Gardening: One Man’s Trash, Another Man’s Treasure

By Andrea Pavee

Every day as I pound through the byways of my neighbourhood, I have been fortunate to have made a bevy of friends from all walks of life.

The initial, tentative calls of “Good morning” and “Have a nice day!” have blossomed into firm, fast friendships, with lengthier conversations, where we catch up on the news and views of the daily happenings around and about – something which I look forward to.

Those along the way share the same interest as I do – walking as exercise for good physical and mental health. Some though, are avid gardeners, ever ready to part with cuttings, plants, fruit and vegetables, while peppering our chats with generous dollops of thoughtful advice.

One of them, for purposes of privacy, is named N, who having lived here his entire life is a daily morning fixture.

He lives in a house with a small patch of garden in the front. Although he has a bigger plot out back, it rests on a very steep hill, where even simple gardening chores prove physically challenging.

Having recently retired, he spends his mornings tending his garden and the surrounds where passers-by can enjoy the many, different coloured blooms, lovingly planted and tended by him.’

With a small patch of garden out front, he has had to be very economical with his choices of plants. Nevertheless, his garden is always immaculately neat and tidy.

Earlier this year, I noticed he planted a great number of sunflowers whose blooms were big, bold, bright and beautiful. Since sunflowers can grow quite high, he placed them at the verge of the road in from of his home.

I was so entranced with them, I used to stop by and admire them every day. And I was not alone.

A few weeks later, I noticed he had moved some pots to his neighbour’s home, and then a little later, I saw him loading more of these huge flowers into another friend’s car. I learned that he had given most of his sunflowers away to anyone who was keen – for free!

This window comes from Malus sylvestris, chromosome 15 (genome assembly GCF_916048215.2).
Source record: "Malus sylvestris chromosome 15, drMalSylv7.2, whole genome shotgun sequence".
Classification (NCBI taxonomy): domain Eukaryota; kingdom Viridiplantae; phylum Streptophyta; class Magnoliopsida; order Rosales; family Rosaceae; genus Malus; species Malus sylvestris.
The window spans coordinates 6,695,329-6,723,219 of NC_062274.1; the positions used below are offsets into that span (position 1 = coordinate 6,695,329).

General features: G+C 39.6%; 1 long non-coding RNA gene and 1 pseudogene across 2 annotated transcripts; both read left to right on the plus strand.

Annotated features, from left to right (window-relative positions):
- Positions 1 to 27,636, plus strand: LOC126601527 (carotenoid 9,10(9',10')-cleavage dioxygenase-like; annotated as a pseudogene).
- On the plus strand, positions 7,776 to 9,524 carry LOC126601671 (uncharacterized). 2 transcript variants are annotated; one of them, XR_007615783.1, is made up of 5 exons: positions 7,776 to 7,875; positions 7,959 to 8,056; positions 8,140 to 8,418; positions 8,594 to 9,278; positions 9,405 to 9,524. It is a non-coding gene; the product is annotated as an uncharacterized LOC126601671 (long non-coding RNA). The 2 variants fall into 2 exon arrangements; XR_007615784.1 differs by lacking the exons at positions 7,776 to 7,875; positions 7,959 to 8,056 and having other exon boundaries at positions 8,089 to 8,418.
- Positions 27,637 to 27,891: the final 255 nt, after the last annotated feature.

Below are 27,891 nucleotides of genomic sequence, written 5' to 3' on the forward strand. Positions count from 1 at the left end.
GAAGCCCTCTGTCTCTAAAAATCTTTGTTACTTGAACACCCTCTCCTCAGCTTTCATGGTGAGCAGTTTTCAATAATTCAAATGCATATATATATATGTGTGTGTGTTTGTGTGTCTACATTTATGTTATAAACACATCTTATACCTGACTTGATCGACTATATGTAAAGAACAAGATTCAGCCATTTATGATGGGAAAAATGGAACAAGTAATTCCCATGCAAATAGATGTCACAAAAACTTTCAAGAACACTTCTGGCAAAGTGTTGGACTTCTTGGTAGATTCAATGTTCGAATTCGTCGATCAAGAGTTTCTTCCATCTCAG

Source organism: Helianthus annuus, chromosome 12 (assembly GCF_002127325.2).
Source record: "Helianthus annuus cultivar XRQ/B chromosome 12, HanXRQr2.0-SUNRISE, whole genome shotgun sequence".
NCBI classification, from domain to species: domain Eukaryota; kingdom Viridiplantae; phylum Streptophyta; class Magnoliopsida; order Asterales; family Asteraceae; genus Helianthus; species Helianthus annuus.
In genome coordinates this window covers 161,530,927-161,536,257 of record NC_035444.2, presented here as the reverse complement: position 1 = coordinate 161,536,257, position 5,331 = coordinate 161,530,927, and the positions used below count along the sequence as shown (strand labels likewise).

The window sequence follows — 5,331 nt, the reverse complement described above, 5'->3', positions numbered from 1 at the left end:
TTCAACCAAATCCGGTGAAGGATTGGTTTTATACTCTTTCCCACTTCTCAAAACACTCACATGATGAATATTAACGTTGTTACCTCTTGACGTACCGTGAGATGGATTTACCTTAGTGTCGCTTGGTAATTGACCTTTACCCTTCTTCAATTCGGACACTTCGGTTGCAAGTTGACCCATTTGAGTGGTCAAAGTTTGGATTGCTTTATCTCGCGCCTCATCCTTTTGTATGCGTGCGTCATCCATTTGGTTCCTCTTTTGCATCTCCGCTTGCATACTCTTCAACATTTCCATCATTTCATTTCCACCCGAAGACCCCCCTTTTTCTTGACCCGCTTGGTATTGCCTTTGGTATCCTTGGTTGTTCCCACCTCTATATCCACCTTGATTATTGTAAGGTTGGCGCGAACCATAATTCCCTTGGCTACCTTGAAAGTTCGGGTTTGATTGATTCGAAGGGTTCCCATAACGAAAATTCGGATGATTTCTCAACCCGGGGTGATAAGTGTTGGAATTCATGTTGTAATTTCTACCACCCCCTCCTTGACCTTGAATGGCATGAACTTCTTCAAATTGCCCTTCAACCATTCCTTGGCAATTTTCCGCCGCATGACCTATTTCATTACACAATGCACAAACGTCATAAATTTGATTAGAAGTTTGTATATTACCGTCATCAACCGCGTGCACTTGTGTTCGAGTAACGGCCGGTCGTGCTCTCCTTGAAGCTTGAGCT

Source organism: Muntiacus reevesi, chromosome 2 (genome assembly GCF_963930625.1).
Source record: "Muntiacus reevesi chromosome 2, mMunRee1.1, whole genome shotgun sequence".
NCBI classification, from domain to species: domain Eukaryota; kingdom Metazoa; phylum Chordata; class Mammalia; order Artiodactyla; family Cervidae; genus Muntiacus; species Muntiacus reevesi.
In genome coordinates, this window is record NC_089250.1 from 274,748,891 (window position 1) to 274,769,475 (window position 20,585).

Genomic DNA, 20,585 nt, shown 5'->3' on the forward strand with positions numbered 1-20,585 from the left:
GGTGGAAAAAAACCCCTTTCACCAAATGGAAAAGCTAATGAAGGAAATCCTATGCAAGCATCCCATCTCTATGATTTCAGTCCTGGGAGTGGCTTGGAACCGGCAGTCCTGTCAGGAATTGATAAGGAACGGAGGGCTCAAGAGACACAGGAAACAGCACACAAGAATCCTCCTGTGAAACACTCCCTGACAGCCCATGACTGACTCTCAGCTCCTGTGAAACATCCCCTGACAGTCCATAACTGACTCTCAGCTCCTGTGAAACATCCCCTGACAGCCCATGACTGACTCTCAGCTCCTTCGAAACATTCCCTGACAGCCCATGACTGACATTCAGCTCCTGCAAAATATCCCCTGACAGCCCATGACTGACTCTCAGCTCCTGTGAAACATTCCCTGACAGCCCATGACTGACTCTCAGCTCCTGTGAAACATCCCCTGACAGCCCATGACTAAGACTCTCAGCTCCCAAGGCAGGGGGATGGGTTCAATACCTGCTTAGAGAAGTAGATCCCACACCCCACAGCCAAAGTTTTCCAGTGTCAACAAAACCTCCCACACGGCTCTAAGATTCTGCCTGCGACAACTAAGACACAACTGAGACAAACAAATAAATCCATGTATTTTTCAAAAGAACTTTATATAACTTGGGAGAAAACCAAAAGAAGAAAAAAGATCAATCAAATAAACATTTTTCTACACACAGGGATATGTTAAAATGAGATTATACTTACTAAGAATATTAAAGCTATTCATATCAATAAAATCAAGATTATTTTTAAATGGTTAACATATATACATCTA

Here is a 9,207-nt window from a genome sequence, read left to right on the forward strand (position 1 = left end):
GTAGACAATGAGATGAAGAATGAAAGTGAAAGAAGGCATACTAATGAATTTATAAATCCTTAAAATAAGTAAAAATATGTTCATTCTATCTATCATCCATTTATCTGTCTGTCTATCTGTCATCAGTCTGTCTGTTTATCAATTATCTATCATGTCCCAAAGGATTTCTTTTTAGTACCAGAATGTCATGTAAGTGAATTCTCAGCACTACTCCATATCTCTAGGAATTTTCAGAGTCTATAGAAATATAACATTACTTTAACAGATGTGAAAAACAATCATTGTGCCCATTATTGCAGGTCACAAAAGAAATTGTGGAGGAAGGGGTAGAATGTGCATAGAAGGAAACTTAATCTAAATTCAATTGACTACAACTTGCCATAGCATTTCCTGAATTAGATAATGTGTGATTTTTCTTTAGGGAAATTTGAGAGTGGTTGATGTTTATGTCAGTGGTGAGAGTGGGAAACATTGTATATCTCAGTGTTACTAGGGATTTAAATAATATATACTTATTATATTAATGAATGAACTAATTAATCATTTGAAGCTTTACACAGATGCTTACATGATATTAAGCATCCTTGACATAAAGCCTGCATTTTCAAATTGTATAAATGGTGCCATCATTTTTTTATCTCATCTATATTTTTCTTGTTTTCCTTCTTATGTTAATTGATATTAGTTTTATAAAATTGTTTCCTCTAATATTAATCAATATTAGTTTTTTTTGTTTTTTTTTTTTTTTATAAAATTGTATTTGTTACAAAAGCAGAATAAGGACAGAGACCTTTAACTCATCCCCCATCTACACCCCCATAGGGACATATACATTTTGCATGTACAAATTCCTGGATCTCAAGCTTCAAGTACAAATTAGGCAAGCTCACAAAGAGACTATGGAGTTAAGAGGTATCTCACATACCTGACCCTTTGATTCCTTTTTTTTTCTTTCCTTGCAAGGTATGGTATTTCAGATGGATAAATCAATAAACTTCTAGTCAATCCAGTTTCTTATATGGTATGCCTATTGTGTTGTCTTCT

By chance I happened to pass him by one morning and as I called out a greeting, I remarked about his sunflowers.

Unbelievably, he told me he had one more left at home and, if I was keen, I could have it – for free! Wow! Christmas in July!

He told me that although they look lovely, they were too high maintenance to his liking.

Sunflowers love the sun and drink plenty of water. Unless it rains, you need to water them at least twice a day. And they drink deeply.

In the end, I took a huge sunflower and a scattering of sunflower seeds.

Today, I have 4 sunflowers growing in my garden, each of them well placed in individual pots.

N taught me to be generous and that it is better to give than to hoard.

He also taught me how to manage a minimalist garden. From time to time, he will uproot some of his plants, and instead of just chucking them out, he passes them over to anyone keen to rehome them – green recycling at its best!

With the constant changing of plants, his garden always looks fresh, green and new. Additionally, the activity helps him upgrade his gardening know-how as he learns how to tend to new plants.

Gardening can be done by anyone, at any time, and wherever you are.

Have a small garden? You can do it. Where you cannot spread your blooms across your landscape, go vertical!

Gardening is a great way to exercise, both mentally and physically. Do not wait for retirement to enjoy this great good. You can set a time each day to commit yourself to some garden work, even if only for 15 minutes.

Tired of the same view? Change the landscape with new plants. Gift the uprooted plants (as long as they are healthy), to anyone keen. Plants make wonderful gifts and are so versatile, you can gift them for any occasion.

Christmas is coming…..

Posted by Chayo, HomSkil Editor 1, 2 December 2021

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